(New Haven, CT: Yale University Press, 2013), 285 pp.
Siddiqui, a professor of Islamic and interreligious studies at the University of Edinburgh and a well- known and prolific Muslim intellectual, has written here a broad survey, at once substantive and reflective, of the relationship between Muslim views of Christianity and Christian views of Islam since the time of the Qur’an, through the period of the medieval polemics, up to the contemporary scene. The title, in a sense, is misleading, as the topics covered are much broader than the — central — problem of the Islamic perception of Jesus. Siddiqui is right to start her inquiry with a chapter on prophecy, which really is the main issue for the Qur’an and hence for early Islamic theology. Christian theologians, for their part, had no choice but to claim that Muhammad was a false prophet, since Jesus himself had closed the chain of prophecy. As the title makes clear, the historical dialectics between Christianity and Islam must focus on at least one Jew. The intellectual relationship between Christianity and Islam, however, cannot be adequately understood without treatment, spanning its entire history, of the relationship’s Jewish dimension.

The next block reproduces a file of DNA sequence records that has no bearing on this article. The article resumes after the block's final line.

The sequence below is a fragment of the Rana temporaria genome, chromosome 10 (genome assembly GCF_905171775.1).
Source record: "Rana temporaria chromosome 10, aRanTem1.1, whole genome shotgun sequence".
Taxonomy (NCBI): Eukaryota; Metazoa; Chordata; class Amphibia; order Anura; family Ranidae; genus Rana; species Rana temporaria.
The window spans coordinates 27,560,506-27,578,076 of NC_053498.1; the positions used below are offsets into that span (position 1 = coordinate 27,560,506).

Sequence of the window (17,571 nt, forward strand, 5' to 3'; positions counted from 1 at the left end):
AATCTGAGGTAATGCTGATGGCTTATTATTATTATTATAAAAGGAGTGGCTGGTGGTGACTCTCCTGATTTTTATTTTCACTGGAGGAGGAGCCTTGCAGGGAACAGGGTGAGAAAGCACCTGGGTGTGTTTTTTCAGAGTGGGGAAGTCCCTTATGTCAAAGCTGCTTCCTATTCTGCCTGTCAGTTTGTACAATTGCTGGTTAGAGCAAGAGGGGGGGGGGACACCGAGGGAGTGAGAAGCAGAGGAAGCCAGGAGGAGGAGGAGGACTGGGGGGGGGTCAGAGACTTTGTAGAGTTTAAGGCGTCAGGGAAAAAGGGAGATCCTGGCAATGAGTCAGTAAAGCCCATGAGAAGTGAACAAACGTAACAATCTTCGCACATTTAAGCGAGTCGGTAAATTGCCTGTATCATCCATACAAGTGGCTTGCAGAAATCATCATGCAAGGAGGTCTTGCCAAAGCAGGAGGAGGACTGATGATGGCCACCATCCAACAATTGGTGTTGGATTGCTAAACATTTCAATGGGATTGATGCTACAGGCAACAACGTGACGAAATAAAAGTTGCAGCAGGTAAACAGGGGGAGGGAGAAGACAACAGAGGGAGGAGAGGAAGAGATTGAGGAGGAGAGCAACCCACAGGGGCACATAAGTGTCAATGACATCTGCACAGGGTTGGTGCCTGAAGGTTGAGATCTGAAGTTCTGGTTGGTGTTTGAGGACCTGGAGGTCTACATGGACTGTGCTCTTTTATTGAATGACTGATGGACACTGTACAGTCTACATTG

Guy G. Stroumsa, professor emeritus of the study of the Abrahamic religions at Oxford University and Martin Buber Professor Emeritus of Comparative Religion at the Hebrew University of Jerusalem, is the author of The End of Sacrifice: Religious Transformations of Late Antiquity; A New Science: The Discovery of Religion in the Age of Reason; Hidden Wisdom: Esoteric Traditions and the Roots of Christian Mysticism; Kanon und Kultur; Savoir et Salut: Traditions juives et tentations dualistes dans le christianisme ancien; Another Seed: Studies in Gnostic Mythology; and Barbarian Philosophy: The Religious Revolution of Early Christianity.